Environmental  topics  seem  to  be  out  of  fashion  in  Germany.  The  economic  recession  gave  other subjects  more  importance,  not  only  in  public  and  political  discussion  but  also  in  media  coverage. Additionally  the  new  quality  of  environmental  problems  contributes  to  this  decline.  Aspects  of sustainability are  less personally perceptible and  consist rather of  slow processes than of  explosive single events. So it becomes more difficult to convey these problems to a less interested audience.

This  study  examined  the  extent  and  quality  of  environmental  reporting  in  German  television  and searched  for  possible  differences  between  pure  environmental  television  magazines  and  environmental coverage  in  political  television  magazines.  Above  all  it  reviewed  frequently  criticized  aspects  of environmental journalism, for example its inclination to negative reporting and its strong simplification of complex problems.

Using  an  extensive  content  analysis,  the  study  examined  156  environmental  reports  between  March and July 1996, 67 taken from environmental magazines, and 89 from political magazines.

One of the essential results is  that political magazines more  often  reported in  a  negative way  than  the environmental  magazines.  This  could  be  seen  in  the  basic  tendency,  based  on  the  use  of  negatively connoted   emotional   elements,   and   the   concentration   on   reports   of   damages   and   environmental catastrophes.  Reports  in  environmental  magazines  more  often  showed  a  positive  tendency,  tried  to stimulate positive emotions or offered possible solutions.

Another difference showed the importance of current events being the reason for coverage: Reports in environmental  magazines  covered  subjects  less  current  and  referred  to  incidents  less  often  than  political magazines.

The  complexity  of  reporting,  indicated  by  the  number  of  protagonists,  the  variety  of  subjects  dealt with, and the space of time covered, reached an equivalent low level in both types of magazines.

According to  these results, the  environmental magazines in general seem to  be  better prepared  for  the crisis of ecological journalism.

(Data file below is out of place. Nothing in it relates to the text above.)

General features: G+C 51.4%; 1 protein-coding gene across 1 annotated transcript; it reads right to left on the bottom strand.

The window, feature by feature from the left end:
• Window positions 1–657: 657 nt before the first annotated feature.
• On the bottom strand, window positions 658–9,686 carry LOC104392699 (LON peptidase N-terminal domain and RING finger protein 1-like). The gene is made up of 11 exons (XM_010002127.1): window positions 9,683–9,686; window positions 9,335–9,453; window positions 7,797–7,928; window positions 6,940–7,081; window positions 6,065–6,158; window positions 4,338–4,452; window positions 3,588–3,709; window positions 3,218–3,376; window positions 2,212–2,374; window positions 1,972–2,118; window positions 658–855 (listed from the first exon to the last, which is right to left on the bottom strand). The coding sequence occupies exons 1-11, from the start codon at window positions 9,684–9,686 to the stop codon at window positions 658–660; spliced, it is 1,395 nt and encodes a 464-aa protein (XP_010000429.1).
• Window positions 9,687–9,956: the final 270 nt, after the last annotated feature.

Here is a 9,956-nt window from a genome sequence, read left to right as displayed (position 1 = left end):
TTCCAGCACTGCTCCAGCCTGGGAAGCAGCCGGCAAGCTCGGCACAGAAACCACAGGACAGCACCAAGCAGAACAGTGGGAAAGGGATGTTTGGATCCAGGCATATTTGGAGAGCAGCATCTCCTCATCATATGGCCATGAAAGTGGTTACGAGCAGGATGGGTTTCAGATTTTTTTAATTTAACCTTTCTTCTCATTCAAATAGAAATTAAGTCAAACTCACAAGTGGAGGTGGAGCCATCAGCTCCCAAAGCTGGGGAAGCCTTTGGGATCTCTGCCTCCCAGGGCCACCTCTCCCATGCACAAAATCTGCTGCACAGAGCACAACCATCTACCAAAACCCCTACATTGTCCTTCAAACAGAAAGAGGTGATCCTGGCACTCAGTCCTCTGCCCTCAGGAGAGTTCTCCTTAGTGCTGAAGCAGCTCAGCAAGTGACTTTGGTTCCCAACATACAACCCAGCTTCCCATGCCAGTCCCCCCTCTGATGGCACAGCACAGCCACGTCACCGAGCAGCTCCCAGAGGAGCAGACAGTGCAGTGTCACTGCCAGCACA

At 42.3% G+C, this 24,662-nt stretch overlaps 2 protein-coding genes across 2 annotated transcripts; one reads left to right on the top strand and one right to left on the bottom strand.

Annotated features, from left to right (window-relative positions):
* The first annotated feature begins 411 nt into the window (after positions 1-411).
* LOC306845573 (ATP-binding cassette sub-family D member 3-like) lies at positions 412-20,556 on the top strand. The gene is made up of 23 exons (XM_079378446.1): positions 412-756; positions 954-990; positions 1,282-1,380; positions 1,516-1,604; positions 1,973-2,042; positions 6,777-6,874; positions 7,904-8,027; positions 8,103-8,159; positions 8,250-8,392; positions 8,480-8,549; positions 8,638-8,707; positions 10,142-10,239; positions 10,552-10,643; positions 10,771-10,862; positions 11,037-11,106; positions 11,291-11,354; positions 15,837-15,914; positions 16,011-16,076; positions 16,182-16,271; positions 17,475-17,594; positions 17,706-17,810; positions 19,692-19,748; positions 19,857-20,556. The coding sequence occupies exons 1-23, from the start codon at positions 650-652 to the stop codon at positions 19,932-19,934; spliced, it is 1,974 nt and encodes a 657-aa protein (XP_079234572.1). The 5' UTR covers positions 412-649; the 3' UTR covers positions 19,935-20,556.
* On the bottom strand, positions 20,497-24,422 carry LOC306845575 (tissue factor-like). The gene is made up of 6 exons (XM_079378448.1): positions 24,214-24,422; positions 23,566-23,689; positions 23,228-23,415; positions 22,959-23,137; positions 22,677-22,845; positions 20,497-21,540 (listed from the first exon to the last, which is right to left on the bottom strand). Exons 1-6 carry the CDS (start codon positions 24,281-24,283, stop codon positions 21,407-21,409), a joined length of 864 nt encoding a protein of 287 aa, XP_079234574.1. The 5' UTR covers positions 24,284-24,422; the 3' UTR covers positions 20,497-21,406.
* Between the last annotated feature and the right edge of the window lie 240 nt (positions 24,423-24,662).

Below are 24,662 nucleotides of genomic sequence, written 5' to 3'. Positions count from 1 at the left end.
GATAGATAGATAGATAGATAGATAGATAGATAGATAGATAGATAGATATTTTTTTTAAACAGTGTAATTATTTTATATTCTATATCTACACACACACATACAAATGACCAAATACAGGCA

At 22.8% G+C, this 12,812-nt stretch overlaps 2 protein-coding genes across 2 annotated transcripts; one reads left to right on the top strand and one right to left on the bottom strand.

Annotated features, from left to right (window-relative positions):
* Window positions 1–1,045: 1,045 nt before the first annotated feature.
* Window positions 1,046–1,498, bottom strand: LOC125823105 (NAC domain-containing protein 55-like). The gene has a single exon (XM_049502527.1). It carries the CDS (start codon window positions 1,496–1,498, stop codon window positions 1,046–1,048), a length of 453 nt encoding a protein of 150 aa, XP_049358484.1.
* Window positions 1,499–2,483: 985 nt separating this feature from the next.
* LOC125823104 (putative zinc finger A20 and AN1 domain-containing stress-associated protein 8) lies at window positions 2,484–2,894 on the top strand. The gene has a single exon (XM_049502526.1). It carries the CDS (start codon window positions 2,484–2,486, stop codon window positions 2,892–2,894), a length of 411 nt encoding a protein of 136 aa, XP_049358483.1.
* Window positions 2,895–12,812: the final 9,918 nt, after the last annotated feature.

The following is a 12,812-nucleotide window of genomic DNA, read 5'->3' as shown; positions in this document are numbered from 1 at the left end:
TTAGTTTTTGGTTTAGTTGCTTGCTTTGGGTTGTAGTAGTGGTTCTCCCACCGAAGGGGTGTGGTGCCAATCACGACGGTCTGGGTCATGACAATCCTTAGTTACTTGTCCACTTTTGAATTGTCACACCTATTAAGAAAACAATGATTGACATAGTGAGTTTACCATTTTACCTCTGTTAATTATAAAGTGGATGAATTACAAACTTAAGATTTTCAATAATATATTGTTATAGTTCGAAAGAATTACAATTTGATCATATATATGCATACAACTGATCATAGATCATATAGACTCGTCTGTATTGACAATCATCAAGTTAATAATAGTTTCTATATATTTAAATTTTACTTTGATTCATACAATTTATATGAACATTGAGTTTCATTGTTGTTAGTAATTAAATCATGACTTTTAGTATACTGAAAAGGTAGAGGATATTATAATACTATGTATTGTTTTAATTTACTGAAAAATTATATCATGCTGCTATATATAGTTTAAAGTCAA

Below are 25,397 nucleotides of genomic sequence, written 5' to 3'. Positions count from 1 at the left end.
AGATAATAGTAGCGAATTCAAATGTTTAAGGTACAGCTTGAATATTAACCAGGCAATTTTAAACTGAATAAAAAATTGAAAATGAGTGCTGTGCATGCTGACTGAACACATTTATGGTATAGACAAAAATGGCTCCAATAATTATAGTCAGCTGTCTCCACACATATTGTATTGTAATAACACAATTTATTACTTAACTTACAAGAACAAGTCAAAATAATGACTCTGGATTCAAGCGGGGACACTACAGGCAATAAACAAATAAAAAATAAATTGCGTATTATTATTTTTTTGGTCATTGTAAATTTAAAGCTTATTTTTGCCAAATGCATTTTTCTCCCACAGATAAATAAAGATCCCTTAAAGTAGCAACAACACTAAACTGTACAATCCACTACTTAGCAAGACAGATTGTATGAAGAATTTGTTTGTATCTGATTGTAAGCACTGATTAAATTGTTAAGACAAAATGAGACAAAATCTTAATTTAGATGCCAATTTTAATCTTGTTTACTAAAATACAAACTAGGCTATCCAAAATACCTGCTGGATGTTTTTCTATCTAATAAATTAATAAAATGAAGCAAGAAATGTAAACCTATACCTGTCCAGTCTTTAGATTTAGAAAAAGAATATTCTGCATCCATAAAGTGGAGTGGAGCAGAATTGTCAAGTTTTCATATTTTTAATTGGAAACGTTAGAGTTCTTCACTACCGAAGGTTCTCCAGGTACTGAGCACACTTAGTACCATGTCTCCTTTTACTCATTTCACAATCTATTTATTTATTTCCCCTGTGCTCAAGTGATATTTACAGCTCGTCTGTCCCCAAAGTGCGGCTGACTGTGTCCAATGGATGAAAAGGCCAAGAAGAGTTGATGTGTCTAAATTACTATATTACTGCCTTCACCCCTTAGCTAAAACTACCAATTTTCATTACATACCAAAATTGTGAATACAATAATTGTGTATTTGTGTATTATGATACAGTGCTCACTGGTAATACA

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Environmental reporting in television
A content analysis

Christine Persitzky  

Environmental  topics  seem  to  be  out  of  fashion  in  Germany.  The  economic  recession  gave  other subjects  more  importance,  not  only  in  public  and  political  discussion  but  also  in  media  coverage. Additionally  the  new  quality  of  environmental  problems  contributes  to  this  decline.  Aspects  of sustainability are  less personally perceptible and  consist rather of  slow processes than of  explosive single events. So it becomes more difficult to convey these problems to a less interested audience.

This  study  examined  the  extent  and  quality  of  environmental  reporting  in  German  television  and searched  for  possible  differences  between  pure  environmental  television  magazines  and  environmental coverage  in  political  television  magazines.  Above  all  it  reviewed  frequently  criticized  aspects  of environmental journalism, for example its inclination to negative reporting and its strong simplification of complex problems.

Using  an  extensive  content  analysis,  the  study  examined  156  environmental  reports  between  March and July 1996, 67 taken from environmental magazines, and 89 from political magazines.

One of the essential results is  that political magazines more  often  reported in  a  negative way  than  the environmental  magazines.  This  could  be  seen  in  the  basic  tendency,  based  on  the  use  of  negatively connoted   emotional   elements,   and   the   concentration   on   reports   of   damages   and   environmental catastrophes.  Reports  in  environmental  magazines  more  often  showed  a  positive  tendency,  tried  to stimulate positive emotions or offered possible solutions.

Another difference showed the importance of current events being the reason for coverage: Reports in environmental  magazines  covered  subjects  less  current  and  referred  to  incidents  less  often  than  political magazines.

The  complexity  of  reporting,  indicated  by  the  number  of  protagonists,  the  variety  of  subjects  dealt with, and the space of time covered, reached an equivalent low level in both types of magazines.

According to  these results, the  environmental magazines in general seem to  be  better prepared  for  the crisis of ecological journalism.
 

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